The Top 13 Controversies at Franklin: Part 8

Editor’s Note: After I’d posted my recent comments on Lee’s possible endorsement of John Bell Hood for army command in 1864, I started going back over a lengthy nine or ten part series I did on Eric Jacobson’s book For Cause & for Country: A Study of the Affair at Spring Hill and the Battle of Franklin.  I had totally forgotten about one of the longest entries, part 8 of the series, in a portion of which I spent comparing/contrasting what Jacobson and Wiley Sword, author of The Confederacy’s Last Hurrah: Spring Hill, Franklin, and Nashville, had to say about some of the numerous controversies at Franklin.  I dusted off this old piece of writing because I thought it might be interesting to readers who have read or who plan to read Stephen M. Hood’s new book, John Bell Hood: The Rise, Fall, and Resurrection of a Confederate General.

Without further ado, here is only a portion of Part 8 in the Jacobson series.  You’ll note that I had a lot of time on my hands in those days, when I was single, without children, and with a job I could leave on Friday and not think about again until Monday morning.  I’ll cover 13 controversies of Franklin in this new series, often in more detail than should probably fit into one blog post.  The entire series will appear at the bottom of this and ensuing posts over the coming weeks.


Comparison and Contrast

As I mentioned at the end of my last blog entry, I wanted to take a look at some of the main vignettes the Battle of Franklin produced, comparing and contrasting the coverage Wiley Sword and Eric Jacobson give to these events. I have listed each “incident” in bold below and numbered them approximately in the order in which they occurred. After each topic title, I have attempted to discuss how each author views each situation. I am especially interested in hearing readers’ takes on these situations, as I think it might generate an interesting discussion on the Battle of Franklin. I hope to do this also after the next entry in this series, covering Bate’s actions on the left and the close of the battle.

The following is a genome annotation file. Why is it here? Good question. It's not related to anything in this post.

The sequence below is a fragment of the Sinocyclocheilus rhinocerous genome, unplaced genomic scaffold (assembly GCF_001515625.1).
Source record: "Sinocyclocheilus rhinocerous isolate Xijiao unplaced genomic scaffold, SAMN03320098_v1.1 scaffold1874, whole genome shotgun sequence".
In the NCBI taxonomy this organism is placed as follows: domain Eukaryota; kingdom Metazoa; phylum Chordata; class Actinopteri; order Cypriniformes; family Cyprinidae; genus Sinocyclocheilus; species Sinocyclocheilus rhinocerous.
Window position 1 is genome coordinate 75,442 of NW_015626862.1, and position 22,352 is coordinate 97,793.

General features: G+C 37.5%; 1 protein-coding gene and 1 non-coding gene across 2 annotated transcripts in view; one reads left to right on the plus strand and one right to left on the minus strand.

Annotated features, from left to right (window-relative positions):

8. Who attacked first in French’s Division at the Battle of Franklin: Cockrell’s Brigade or Sears’ Brigade: 

I know for a fact there is disagreement between the two authors on this question. Eric Jacobson himself says so in the text of for Cause and for Country. French’s division attacked on a one brigade front. That much is clear. What differs is the order in which these two brigades attacked.

Sears started first, but Jacobson is of the opinion that Sears encountered some of the fleeing soldiers of Wagner’s Union division, delaying Sears and causing Cockrell’s men to take the lead. Jacobson discusses this first in a teaser on page 288, and goes on in great detail why he believes Cockrell’s Missourians moved ahead on pages 302-304. The author gives as his reasons:

1. the fact that Sears’ men encountered Wagner’s troops and Cockrell’s Missourians didn’t
2. Cockrell’s men attacked the very apex of the Union line, thus encountering enemy fire before any other Confederate unit
3. the Missourians of Cockrell’s Brigade suffered the highest percentage of casualties (60%) of any Confederate Brigade on the field
4. some of Sears’ men were able to reform , while those of Cockrell were not

Sword, on the other hand, believes Sears started in front and remained that way. In a rather unclear account from pages 225-229, Sword discusses the roles of both Sears and Cockrell. In a map on page 215, it shows Cockrell’s Brigade behind Sears’ men.

I tend to agree with Jacobson’s assessment in this case. He at least gives some seemingly valid reasons for his take on the fight. This is another discrepancy where it would be interesting to hear the authors directly answer this question and defend their positions.

13 Controversies at Franklin


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